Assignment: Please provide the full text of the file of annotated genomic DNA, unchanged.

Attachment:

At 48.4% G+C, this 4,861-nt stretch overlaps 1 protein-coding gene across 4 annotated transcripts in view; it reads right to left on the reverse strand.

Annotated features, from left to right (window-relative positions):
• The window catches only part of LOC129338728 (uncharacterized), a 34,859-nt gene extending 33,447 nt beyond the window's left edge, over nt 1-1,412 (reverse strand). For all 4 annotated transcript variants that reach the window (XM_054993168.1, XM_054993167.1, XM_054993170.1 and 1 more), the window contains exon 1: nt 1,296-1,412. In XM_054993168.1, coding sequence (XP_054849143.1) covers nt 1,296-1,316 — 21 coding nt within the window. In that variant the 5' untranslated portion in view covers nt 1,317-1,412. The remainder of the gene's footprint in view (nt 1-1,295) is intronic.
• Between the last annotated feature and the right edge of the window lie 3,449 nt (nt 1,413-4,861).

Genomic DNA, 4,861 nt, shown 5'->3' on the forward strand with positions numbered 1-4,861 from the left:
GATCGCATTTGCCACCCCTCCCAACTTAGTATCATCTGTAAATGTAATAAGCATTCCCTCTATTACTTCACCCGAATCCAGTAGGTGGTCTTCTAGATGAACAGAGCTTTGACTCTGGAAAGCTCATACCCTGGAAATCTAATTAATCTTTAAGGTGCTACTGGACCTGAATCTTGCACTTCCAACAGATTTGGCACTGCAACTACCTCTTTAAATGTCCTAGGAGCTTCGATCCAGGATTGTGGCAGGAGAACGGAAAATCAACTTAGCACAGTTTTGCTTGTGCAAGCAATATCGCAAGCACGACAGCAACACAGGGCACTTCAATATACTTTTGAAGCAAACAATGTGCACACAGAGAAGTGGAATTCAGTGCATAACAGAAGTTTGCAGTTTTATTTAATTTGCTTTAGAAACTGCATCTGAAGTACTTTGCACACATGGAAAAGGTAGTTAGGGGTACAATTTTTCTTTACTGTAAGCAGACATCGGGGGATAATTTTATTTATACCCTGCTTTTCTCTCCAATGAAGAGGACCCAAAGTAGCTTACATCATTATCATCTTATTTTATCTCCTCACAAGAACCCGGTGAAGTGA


At 48.4% G+C, this 4,861-nt stretch overlaps 1 protein-coding gene across 4 annotated transcripts in view; it reads right to left on the reverse strand.

Annotated features, from left to right (window-relative positions):
• The window catches only part of LOC129338728 (uncharacterized), a 34,859-nt gene extending 33,447 nt beyond the window's left edge, over nt 1-1,412 (reverse strand). For all 4 annotated transcript variants that reach the window (XM_054993168.1, XM_054993167.1, XM_054993170.1 and 1 more), the window contains exon 1: nt 1,296-1,412. In XM_054993168.1, coding sequence (XP_054849143.1) covers nt 1,296-1,316 — 21 coding nt within the window. In that variant the 5' untranslated portion in view covers nt 1,317-1,412. The remainder of the gene's footprint in view (nt 1-1,295) is intronic.
• Between the last annotated feature and the right edge of the window lie 3,449 nt (nt 1,413-4,861).

Genomic DNA, 4,861 nt, shown 5'->3' on the forward strand with positions numbered 1-4,861 from the left:
GATCGCATTTGCCACCCCTCCCAACTTAGTATCATCTGTAAATGTAATAAGCATTCCCTCTATTACTTCACCCGAATCCAGTAGGTGGTCTTCTAGATGAACAGAGCTTTGACTCTGGAAAGCTCATACCCTGGAAATCTAATTAATCTTTAAGGTGCTACTGGACCTGAATCTTGCACTTCCAACAGATTTGGCACTGCAACTACCTCTTTAAATGTCCTAGGAGCTTCGATCCAGGATTGTGGCAGGAGAACGGAAAATCAACTTAGCACAGTTTTGCTTGTGCAAGCAATATCGCAAGCACGACAGCAACACAGGGCACTTCAATATACTTTTGAAGCAAACAATGTGCACACAGAGAAGTGGAATTCAGTGCATAACAGAAGTTTGCAGTTTTATTTAATTTGCTTTAGAAACTGCATCTGAAGTACTTTGCACACATGGAAAAGGTAGTTAGGGGTACAATTTTTCTTTACTGTAAGCAGACATCGGGGGATAATTTTATTTATACCCTGCTTTTCTCTCCAATGAAGAGGACCCAAAGTAGCTTACATCATTATCATCTTATTTTATCTCCTCACAAGAACCCGGTGAAGTGA